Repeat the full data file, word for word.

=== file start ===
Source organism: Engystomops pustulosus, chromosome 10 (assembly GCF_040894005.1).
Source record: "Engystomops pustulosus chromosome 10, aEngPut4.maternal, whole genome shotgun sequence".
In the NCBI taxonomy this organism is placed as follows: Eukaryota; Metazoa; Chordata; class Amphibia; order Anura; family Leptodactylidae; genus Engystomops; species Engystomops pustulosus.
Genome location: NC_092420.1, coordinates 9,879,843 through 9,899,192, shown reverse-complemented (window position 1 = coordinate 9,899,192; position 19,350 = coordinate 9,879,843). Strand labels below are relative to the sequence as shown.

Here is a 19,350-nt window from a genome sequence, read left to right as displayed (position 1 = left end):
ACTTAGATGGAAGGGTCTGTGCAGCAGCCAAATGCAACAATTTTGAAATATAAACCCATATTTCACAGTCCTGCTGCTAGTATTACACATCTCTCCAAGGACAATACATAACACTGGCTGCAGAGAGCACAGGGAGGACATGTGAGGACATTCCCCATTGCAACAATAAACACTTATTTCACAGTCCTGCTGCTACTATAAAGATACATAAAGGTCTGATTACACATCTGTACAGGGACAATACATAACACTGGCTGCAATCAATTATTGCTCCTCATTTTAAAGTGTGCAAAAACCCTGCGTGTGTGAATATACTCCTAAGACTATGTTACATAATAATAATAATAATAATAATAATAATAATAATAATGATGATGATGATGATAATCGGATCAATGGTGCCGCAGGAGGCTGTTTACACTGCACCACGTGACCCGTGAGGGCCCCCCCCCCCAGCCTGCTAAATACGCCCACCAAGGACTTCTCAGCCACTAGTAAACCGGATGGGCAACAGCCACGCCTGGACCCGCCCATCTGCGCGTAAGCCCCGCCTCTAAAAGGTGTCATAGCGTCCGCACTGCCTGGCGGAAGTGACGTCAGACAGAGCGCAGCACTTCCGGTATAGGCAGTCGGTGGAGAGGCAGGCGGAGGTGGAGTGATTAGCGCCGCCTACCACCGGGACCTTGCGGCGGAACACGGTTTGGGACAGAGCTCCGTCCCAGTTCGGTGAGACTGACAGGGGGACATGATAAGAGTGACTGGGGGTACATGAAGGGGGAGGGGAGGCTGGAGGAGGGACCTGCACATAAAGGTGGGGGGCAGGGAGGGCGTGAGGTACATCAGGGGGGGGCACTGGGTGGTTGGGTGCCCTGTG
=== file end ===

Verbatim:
Source organism: Engystomops pustulosus, chromosome 10 (assembly GCF_040894005.1).
Source record: "Engystomops pustulosus chromosome 10, aEngPut4.maternal, whole genome shotgun sequence".
In the NCBI taxonomy this organism is placed as follows: Eukaryota; Metazoa; Chordata; class Amphibia; order Anura; family Leptodactylidae; genus Engystomops; species Engystomops pustulosus.
Genome location: NC_092420.1, coordinates 9,879,843 through 9,899,192, shown reverse-complemented (window position 1 = coordinate 9,899,192; position 19,350 = coordinate 9,879,843). Strand labels below are relative to the sequence as shown.

Here is a 19,350-nt window from a genome sequence, read left to right as displayed (position 1 = left end):
ACTTAGATGGAAGGGTCTGTGCAGCAGCCAAATGCAACAATTTTGAAATATAAACCCATATTTCACAGTCCTGCTGCTAGTATTACACATCTCTCCAAGGACAATACATAACACTGGCTGCAGAGAGCACAGGGAGGACATGTGAGGACATTCCCCATTGCAACAATAAACACTTATTTCACAGTCCTGCTGCTACTATAAAGATACATAAAGGTCTGATTACACATCTGTACAGGGACAATACATAACACTGGCTGCAATCAATTATTGCTCCTCATTTTAAAGTGTGCAAAAACCCTGCGTGTGTGAATATACTCCTAAGACTATGTTACATAATAATAATAATAATAATAATAATAATAATAATAATGATGATGATGATGATAATCGGATCAATGGTGCCGCAGGAGGCTGTTTACACTGCACCACGTGACCCGTGAGGGCCCCCCCCCCCAGCCTGCTAAATACGCCCACCAAGGACTTCTCAGCCACTAGTAAACCGGATGGGCAACAGCCACGCCTGGACCCGCCCATCTGCGCGTAAGCCCCGCCTCTAAAAGGTGTCATAGCGTCCGCACTGCCTGGCGGAAGTGACGTCAGACAGAGCGCAGCACTTCCGGTATAGGCAGTCGGTGGAGAGGCAGGCGGAGGTGGAGTGATTAGCGCCGCCTACCACCGGGACCTTGCGGCGGAACACGGTTTGGGACAGAGCTCCGTCCCAGTTCGGTGAGACTGACAGGGGGACATGATAAGAGTGACTGGGGGTACATGAAGGGGGAGGGGAGGCTGGAGGAGGGACCTGCACATAAAGGTGGGGGGCAGGGAGGGCGTGAGGTACATCAGGGGGGGGCACTGGGTGGTTGGGTGCCCTGTG